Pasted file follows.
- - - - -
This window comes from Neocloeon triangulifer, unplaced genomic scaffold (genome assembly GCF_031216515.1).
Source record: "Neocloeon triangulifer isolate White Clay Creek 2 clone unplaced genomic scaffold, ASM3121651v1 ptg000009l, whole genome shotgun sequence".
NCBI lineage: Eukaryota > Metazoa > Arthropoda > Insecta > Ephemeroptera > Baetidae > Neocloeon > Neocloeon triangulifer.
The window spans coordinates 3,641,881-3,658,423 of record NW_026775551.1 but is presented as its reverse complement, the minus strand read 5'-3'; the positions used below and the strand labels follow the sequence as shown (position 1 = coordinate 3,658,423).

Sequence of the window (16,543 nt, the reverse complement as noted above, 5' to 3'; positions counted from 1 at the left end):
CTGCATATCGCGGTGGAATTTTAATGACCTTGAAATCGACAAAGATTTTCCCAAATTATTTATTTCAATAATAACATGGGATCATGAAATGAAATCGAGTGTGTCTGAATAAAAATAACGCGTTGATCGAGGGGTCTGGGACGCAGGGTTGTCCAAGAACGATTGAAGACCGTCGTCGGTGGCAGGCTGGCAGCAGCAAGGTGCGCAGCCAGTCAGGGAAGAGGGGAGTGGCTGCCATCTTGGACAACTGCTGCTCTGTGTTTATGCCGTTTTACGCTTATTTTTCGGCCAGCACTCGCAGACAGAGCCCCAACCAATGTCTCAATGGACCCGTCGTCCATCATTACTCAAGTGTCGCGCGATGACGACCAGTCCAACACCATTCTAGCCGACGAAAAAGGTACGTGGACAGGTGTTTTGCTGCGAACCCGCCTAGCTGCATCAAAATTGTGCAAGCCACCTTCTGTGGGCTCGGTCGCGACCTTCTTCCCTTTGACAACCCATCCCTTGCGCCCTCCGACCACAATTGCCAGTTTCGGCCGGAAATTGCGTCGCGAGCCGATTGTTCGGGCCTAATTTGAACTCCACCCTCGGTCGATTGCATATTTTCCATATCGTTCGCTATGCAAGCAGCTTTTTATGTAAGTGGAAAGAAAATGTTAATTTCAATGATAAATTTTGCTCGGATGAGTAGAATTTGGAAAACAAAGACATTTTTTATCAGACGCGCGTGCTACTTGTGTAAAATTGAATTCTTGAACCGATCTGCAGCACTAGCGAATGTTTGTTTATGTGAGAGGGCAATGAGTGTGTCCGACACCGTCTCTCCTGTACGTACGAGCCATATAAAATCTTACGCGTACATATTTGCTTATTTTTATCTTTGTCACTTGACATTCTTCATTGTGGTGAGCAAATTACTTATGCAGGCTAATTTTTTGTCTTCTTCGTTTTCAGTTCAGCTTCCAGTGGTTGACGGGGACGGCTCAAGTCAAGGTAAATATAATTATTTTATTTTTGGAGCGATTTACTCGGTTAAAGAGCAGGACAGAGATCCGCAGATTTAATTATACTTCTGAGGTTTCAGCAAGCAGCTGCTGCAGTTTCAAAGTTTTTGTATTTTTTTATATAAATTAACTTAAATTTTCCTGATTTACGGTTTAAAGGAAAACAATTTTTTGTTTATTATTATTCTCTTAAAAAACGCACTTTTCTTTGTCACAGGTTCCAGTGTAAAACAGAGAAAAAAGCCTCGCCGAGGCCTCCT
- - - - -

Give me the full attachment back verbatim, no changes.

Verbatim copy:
This window comes from Neocloeon triangulifer, unplaced genomic scaffold (genome assembly GCF_031216515.1).
Source record: "Neocloeon triangulifer isolate White Clay Creek 2 clone unplaced genomic scaffold, ASM3121651v1 ptg000009l, whole genome shotgun sequence".
NCBI lineage: Eukaryota > Metazoa > Arthropoda > Insecta > Ephemeroptera > Baetidae > Neocloeon > Neocloeon triangulifer.
The window spans coordinates 3,641,881-3,658,423 of record NW_026775551.1 but is presented as its reverse complement, the minus strand read 5'-3'; the positions used below and the strand labels follow the sequence as shown (position 1 = coordinate 3,658,423).

Sequence of the window (16,543 nt, the reverse complement as noted above, 5' to 3'; positions counted from 1 at the left end):
CTGCATATCGCGGTGGAATTTTAATGACCTTGAAATCGACAAAGATTTTCCCAAATTATTTATTTCAATAATAACATGGGATCATGAAATGAAATCGAGTGTGTCTGAATAAAAATAACGCGTTGATCGAGGGGTCTGGGACGCAGGGTTGTCCAAGAACGATTGAAGACCGTCGTCGGTGGCAGGCTGGCAGCAGCAAGGTGCGCAGCCAGTCAGGGAAGAGGGGAGTGGCTGCCATCTTGGACAACTGCTGCTCTGTGTTTATGCCGTTTTACGCTTATTTTTCGGCCAGCACTCGCAGACAGAGCCCCAACCAATGTCTCAATGGACCCGTCGTCCATCATTACTCAAGTGTCGCGCGATGACGACCAGTCCAACACCATTCTAGCCGACGAAAAAGGTACGTGGACAGGTGTTTTGCTGCGAACCCGCCTAGCTGCATCAAAATTGTGCAAGCCACCTTCTGTGGGCTCGGTCGCGACCTTCTTCCCTTTGACAACCCATCCCTTGCGCCCTCCGACCACAATTGCCAGTTTCGGCCGGAAATTGCGTCGCGAGCCGATTGTTCGGGCCTAATTTGAACTCCACCCTCGGTCGATTGCATATTTTCCATATCGTTCGCTATGCAAGCAGCTTTTTATGTAAGTGGAAAGAAAATGTTAATTTCAATGATAAATTTTGCTCGGATGAGTAGAATTTGGAAAACAAAGACATTTTTTATCAGACGCGCGTGCTACTTGTGTAAAATTGAATTCTTGAACCGATCTGCAGCACTAGCGAATGTTTGTTTATGTGAGAGGGCAATGAGTGTGTCCGACACCGTCTCTCCTGTACGTACGAGCCATATAAAATCTTACGCGTACATATTTGCTTATTTTTATCTTTGTCACTTGACATTCTTCATTGTGGTGAGCAAATTACTTATGCAGGCTAATTTTTTGTCTTCTTCGTTTTCAGTTCAGCTTCCAGTGGTTGACGGGGACGGCTCAAGTCAAGGTAAATATAATTATTTTATTTTTGGAGCGATTTACTCGGTTAAAGAGCAGGACAGAGATCCGCAGATTTAATTATACTTCTGAGGTTTCAGCAAGCAGCTGCTGCAGTTTCAAAGTTTTTGTATTTTTTTATATAAATTAACTTAAATTTTCCTGATTTACGGTTTAAAGGAAAACAATTTTTTGTTTATTATTATTCTCTTAAAAAACGCACTTTTCTTTGTCACAGGTTCCAGTGTAAAACAGAGAAAAAAGCCTCGCCGAGGCCTCCT